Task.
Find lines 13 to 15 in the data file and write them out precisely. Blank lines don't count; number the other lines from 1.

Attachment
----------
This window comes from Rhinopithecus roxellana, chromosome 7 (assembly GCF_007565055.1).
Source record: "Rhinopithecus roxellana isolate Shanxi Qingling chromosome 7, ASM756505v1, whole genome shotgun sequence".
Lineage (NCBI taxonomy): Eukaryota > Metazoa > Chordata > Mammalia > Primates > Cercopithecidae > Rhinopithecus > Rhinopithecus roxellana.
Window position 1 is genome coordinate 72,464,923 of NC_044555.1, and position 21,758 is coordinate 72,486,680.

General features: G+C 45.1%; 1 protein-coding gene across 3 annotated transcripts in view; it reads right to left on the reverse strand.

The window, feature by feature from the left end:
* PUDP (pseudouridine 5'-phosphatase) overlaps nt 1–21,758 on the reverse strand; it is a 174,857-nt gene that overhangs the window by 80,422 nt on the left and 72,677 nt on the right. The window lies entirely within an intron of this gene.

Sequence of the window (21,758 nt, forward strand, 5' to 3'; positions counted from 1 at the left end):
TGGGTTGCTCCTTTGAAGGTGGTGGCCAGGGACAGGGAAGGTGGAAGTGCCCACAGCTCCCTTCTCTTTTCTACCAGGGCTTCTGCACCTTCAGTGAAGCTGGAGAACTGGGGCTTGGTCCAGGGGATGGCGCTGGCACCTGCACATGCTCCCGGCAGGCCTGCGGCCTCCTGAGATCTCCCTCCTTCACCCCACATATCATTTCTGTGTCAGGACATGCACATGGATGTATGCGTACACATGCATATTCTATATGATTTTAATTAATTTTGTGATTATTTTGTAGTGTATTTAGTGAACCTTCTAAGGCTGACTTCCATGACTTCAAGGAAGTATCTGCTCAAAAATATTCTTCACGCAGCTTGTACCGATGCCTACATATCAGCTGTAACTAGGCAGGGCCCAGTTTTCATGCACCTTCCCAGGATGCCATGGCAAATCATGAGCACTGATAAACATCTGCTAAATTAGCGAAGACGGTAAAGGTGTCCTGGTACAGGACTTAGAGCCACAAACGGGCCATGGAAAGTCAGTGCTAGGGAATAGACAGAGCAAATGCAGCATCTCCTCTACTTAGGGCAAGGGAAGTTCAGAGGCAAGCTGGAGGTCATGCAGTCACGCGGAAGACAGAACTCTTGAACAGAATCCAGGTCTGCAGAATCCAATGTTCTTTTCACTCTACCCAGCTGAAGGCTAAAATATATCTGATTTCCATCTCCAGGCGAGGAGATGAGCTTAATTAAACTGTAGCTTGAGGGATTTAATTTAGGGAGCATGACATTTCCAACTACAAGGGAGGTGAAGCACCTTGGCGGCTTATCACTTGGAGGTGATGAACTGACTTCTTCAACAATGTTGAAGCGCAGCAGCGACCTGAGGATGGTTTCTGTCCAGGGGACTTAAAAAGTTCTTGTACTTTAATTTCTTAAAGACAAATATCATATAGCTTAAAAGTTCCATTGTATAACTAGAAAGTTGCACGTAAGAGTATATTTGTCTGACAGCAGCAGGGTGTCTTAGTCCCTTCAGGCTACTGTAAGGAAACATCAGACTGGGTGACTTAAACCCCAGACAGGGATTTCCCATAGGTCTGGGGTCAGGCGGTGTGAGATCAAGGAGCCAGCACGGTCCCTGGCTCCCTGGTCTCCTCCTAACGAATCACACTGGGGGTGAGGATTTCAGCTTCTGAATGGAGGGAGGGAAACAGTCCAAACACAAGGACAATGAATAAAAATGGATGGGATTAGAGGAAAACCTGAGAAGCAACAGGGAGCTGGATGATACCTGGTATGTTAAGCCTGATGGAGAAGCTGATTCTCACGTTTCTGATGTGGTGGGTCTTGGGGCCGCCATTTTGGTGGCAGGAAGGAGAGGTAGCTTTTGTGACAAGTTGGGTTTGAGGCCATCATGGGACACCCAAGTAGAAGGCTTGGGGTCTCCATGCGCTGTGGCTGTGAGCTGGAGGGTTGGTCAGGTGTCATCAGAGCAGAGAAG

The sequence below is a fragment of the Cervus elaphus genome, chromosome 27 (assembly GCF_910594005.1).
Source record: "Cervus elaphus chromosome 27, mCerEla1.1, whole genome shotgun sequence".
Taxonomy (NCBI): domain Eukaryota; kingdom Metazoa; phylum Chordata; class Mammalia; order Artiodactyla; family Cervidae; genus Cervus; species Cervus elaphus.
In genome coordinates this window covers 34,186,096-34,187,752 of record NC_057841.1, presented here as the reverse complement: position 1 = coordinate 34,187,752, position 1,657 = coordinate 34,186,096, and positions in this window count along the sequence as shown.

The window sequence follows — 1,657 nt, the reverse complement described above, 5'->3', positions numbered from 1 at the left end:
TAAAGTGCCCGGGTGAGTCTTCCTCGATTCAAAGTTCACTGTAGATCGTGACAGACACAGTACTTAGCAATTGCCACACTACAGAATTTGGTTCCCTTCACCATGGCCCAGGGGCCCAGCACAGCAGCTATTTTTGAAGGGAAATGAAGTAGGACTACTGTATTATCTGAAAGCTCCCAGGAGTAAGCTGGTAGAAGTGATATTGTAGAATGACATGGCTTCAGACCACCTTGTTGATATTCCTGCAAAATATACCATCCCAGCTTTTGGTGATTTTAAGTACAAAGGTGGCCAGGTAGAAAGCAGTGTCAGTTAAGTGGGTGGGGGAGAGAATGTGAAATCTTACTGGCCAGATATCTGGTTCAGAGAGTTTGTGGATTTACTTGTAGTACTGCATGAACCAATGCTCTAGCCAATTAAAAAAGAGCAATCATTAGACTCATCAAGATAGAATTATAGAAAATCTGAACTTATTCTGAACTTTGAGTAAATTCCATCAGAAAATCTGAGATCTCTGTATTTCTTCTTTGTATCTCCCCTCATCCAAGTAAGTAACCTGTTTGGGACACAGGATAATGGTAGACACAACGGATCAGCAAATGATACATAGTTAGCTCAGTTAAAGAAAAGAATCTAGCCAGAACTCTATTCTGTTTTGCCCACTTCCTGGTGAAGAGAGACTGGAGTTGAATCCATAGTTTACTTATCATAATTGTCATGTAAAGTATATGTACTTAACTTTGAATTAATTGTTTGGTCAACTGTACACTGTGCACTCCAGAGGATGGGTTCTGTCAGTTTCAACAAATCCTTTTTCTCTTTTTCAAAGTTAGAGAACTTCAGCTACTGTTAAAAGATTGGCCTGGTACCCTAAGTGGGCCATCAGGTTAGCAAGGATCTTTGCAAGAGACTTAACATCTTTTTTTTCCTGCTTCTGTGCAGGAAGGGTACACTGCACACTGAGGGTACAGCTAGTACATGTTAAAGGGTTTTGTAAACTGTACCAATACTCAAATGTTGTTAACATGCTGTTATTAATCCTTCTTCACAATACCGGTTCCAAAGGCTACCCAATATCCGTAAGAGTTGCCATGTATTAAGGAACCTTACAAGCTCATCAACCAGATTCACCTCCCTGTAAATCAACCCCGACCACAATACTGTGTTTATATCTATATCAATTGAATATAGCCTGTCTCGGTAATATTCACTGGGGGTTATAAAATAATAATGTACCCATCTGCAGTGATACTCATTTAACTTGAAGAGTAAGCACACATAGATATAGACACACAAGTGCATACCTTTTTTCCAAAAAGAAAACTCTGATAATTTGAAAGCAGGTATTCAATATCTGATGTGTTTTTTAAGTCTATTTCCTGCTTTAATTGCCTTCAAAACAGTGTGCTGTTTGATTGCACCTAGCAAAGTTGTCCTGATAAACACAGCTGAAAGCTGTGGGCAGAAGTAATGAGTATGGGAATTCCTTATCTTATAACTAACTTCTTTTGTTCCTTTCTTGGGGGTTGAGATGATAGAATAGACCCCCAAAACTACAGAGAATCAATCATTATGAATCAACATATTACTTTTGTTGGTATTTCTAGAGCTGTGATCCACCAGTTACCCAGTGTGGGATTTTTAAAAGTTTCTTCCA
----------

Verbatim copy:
In genome coordinates this window covers 34,186,096-34,187,752 of record NC_057841.1, presented here as the reverse complement: position 1 = coordinate 34,187,752, position 1,657 = coordinate 34,186,096, and positions in this window count along the sequence as shown.

The window sequence follows — 1,657 nt, the reverse complement described above, 5'->3', positions numbered from 1 at the left end:
TAAAGTGCCCGGGTGAGTCTTCCTCGATTCAAAGTTCACTGTAGATCGTGACAGACACAGTACTTAGCAATTGCCACACTACAGAATTTGGTTCCCTTCACCATGGCCCAGGGGCCCAGCACAGCAGCTATTTTTGAAGGGAAATGAAGTAGGACTACTGTATTATCTGAAAGCTCCCAGGAGTAAGCTGGTAGAAGTGATATTGTAGAATGACATGGCTTCAGACCACCTTGTTGATATTCCTGCAAAATATACCATCCCAGCTTTTGGTGATTTTAAGTACAAAGGTGGCCAGGTAGAAAGCAGTGTCAGTTAAGTGGGTGGGGGAGAGAATGTGAAATCTTACTGGCCAGATATCTGGTTCAGAGAGTTTGTGGATTTACTTGTAGTACTGCATGAACCAATGCTCTAGCCAATTAAAAAAGAGCAATCATTAGACTCATCAAGATAGAATTATAGAAAATCTGAACTTATTCTGAACTTTGAGTAAATTCCATCAGAAAATCTGAGATCTCTGTATTTCTTCTTTGTATCTCCCCTCATCCAAGTAAGTAACCTGTTTGGGACACAGGATAATGGTAGACACAACGGATCAGCAAATGATACATAGTTAGCTCAGTTAAAGAAAAGAATCTAGCCAGAACTCTATTCTGTTTTGCCCACTTCCTGGTGAAGAGAGACTGGAGTTGAATCCATAGTTTACTTATCATAATTGTCATGTAAAGTATATGTACTTAACTTTGAATTAATTGTTTGGTCAACTGTACACTGTGCACTCCAGAGGATGGGTTCTGTCAGTTTCAACAAATCCTTTTTCTCTTTTTCAAAGTTAGAGAACTTCAGCTACTGTTAAAAGATTGGCCTGGTACCCTAAGTGGGCCATCAGGTTAGCAAGGATCTTTGCAAGAGACTTAACATCTTTTTTTTCCTGCTTCTGTGCAGGAAGGGTACACTGCACACTGAGGGTACAGCTAGTACATGTTAAAGGGTTTTGTAAACTGTACCAATACTCAAATGTTGTTAACATGCTGTTATTAATCCTTCTTCACAATACCGGTTCCAAAGGCTACCCAATATCCGTAAGAGTTGCCATGTATTAAGGAACCTTACAAGCTCATCAACCAGATTCACCTCCCTGTAAATCAACCCCGACCACAATACTGTGTTTATATCTATATCAATTGAATATAGCCTGTCTCGGTAATATTCACTGGGGGTTATAAAATAATAATGTACCCATCTGCAGTGATACTCATTTAACTTGAAGAGTAAGCACACATAGATATAGACACACAAGTGCATACCTTTTTTCCAAAAAGAAAACTCTGATAATTTGAAAGCAGGTATTCAATATCTGATGTGTTTTTTAAGTCTATTTCCTGCTTTAATTGCCTTCAAAACAGTGTGCTGTTTGATTGCACCTAGCAAAGTTGTCCTGATAAACACAGCTGAAAGCTGTGGGCAGAAGTAATGAGTATGGGAATTCCTTATCTTATAACTAACTTCTTTTGTTCCTTTCTTGGGGGTTGAGATGATAGAATAGACCCCCAAAACTACAGAGAATCAATCATTATGAATCAACATATTACTTTTGTTGGTATTTCTAGAGCTGTGATCCACCAGTTACCCAGTGTGGGATTTTTAAAAGTTTCTTCCA